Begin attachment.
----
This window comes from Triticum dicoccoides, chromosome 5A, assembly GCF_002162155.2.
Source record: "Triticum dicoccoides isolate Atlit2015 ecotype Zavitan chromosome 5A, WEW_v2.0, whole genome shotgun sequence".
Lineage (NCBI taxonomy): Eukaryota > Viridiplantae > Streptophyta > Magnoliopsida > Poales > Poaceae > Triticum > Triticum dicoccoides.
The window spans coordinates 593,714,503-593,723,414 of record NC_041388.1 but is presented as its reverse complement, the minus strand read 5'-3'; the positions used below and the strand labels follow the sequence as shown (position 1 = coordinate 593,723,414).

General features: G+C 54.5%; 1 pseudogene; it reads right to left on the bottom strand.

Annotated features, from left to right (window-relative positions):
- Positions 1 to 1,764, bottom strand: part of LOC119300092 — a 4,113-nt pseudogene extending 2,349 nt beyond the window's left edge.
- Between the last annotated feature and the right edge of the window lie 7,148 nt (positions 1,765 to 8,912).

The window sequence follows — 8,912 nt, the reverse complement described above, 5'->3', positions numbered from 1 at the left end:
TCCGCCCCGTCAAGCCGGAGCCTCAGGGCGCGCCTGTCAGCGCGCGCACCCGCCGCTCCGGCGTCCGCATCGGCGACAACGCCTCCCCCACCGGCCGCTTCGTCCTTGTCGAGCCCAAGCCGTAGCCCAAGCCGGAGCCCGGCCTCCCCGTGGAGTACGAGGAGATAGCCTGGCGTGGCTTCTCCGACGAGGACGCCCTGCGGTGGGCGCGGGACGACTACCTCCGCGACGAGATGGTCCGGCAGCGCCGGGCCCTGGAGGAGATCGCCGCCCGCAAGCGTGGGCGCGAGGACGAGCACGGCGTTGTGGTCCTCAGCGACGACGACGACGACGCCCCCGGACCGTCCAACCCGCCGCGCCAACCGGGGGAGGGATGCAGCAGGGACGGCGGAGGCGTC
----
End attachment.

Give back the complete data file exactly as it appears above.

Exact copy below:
This window comes from Triticum dicoccoides, chromosome 5A, assembly GCF_002162155.2.
Source record: "Triticum dicoccoides isolate Atlit2015 ecotype Zavitan chromosome 5A, WEW_v2.0, whole genome shotgun sequence".
Lineage (NCBI taxonomy): Eukaryota > Viridiplantae > Streptophyta > Magnoliopsida > Poales > Poaceae > Triticum > Triticum dicoccoides.
The window spans coordinates 593,714,503-593,723,414 of record NC_041388.1 but is presented as its reverse complement, the minus strand read 5'-3'; the positions used below and the strand labels follow the sequence as shown (position 1 = coordinate 593,723,414).

General features: G+C 54.5%; 1 pseudogene; it reads right to left on the bottom strand.

Annotated features, from left to right (window-relative positions):
- Positions 1 to 1,764, bottom strand: part of LOC119300092 — a 4,113-nt pseudogene extending 2,349 nt beyond the window's left edge.
- Between the last annotated feature and the right edge of the window lie 7,148 nt (positions 1,765 to 8,912).

The window sequence follows — 8,912 nt, the reverse complement described above, 5'->3', positions numbered from 1 at the left end:
TCCGCCCCGTCAAGCCGGAGCCTCAGGGCGCGCCTGTCAGCGCGCGCACCCGCCGCTCCGGCGTCCGCATCGGCGACAACGCCTCCCCCACCGGCCGCTTCGTCCTTGTCGAGCCCAAGCCGTAGCCCAAGCCGGAGCCCGGCCTCCCCGTGGAGTACGAGGAGATAGCCTGGCGTGGCTTCTCCGACGAGGACGCCCTGCGGTGGGCGCGGGACGACTACCTCCGCGACGAGATGGTCCGGCAGCGCCGGGCCCTGGAGGAGATCGCCGCCCGCAAGCGTGGGCGCGAGGACGAGCACGGCGTTGTGGTCCTCAGCGACGACGACGACGACGCCCCCGGACCGTCCAACCCGCCGCGCCAACCGGGGGAGGGATGCAGCAGGGACGGCGGAGGCGTC